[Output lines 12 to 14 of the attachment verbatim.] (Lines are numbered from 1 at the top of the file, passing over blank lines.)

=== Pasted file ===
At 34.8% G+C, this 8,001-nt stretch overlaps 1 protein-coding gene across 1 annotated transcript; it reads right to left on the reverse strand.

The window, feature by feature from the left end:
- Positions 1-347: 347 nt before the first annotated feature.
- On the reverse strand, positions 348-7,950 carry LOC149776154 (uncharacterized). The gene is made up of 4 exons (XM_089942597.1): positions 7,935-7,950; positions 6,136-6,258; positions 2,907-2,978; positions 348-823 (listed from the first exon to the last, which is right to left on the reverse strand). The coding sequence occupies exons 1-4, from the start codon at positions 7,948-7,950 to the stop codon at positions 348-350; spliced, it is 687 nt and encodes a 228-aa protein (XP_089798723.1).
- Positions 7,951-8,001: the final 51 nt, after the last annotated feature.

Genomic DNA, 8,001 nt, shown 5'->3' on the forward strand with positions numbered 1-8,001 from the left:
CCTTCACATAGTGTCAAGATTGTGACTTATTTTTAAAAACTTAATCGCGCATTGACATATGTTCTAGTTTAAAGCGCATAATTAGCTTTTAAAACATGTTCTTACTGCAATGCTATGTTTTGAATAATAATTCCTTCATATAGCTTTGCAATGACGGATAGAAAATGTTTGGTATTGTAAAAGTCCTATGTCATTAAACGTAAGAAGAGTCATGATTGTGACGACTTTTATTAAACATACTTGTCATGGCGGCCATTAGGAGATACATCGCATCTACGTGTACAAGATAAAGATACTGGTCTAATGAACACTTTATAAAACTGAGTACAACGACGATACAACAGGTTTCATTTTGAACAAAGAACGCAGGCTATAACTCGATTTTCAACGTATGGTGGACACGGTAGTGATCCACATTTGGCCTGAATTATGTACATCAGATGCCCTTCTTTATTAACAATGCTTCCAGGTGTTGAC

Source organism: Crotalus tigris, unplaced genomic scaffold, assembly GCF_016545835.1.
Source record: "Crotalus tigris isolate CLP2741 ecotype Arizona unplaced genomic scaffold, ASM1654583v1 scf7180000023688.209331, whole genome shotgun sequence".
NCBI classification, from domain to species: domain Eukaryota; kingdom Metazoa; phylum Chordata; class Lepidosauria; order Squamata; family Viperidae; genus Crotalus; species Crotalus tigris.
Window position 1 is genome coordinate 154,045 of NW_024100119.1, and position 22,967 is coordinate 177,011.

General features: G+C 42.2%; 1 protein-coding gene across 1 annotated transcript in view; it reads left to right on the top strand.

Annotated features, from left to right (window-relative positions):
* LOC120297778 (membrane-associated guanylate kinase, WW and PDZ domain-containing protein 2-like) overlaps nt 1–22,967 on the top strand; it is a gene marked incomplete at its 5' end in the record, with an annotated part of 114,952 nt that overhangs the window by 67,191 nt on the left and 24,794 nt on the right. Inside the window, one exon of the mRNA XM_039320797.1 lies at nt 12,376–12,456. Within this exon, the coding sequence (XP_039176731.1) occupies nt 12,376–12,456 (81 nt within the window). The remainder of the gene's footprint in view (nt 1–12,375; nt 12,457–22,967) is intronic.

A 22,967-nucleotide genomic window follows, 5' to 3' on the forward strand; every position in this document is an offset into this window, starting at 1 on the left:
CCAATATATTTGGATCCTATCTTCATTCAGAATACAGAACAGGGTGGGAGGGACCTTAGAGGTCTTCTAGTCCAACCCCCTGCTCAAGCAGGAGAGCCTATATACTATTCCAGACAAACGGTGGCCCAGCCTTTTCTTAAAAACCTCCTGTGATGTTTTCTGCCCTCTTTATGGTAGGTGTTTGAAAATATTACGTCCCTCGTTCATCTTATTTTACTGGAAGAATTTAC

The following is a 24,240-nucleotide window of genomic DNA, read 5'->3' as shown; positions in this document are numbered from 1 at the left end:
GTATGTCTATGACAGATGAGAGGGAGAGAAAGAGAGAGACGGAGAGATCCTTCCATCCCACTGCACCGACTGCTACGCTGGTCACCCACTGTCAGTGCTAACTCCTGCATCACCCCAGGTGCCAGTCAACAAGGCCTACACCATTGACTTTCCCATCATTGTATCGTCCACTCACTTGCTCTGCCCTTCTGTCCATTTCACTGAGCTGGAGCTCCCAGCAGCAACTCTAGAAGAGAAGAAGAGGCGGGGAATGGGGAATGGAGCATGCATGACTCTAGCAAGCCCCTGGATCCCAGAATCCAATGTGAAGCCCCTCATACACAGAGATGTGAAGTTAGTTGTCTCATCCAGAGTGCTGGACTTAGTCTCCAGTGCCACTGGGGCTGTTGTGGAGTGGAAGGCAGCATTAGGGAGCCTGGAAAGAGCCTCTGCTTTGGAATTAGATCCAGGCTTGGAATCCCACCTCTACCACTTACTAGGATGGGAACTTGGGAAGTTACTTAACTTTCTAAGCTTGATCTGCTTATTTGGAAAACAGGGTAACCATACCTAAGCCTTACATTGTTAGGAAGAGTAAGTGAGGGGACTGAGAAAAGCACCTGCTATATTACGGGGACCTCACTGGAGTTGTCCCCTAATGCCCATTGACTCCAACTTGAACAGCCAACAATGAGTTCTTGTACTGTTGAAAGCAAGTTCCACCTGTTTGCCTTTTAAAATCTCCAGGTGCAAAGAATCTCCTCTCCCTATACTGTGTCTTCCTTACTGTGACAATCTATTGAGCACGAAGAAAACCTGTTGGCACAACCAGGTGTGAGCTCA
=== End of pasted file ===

General features: G+C 42.2%; 1 protein-coding gene across 1 annotated transcript in view; it reads left to right on the top strand.

Annotated features, from left to right (window-relative positions):
* LOC120297778 (membrane-associated guanylate kinase, WW and PDZ domain-containing protein 2-like) overlaps nt 1–22,967 on the top strand; it is a gene marked incomplete at its 5' end in the record, with an annotated part of 114,952 nt that overhangs the window by 67,191 nt on the left and 24,794 nt on the right. Inside the window, one exon of the mRNA XM_039320797.1 lies at nt 12,376–12,456. Within this exon, the coding sequence (XP_039176731.1) occupies nt 12,376–12,456 (81 nt within the window). The remainder of the gene's footprint in view (nt 1–12,375; nt 12,457–22,967) is intronic.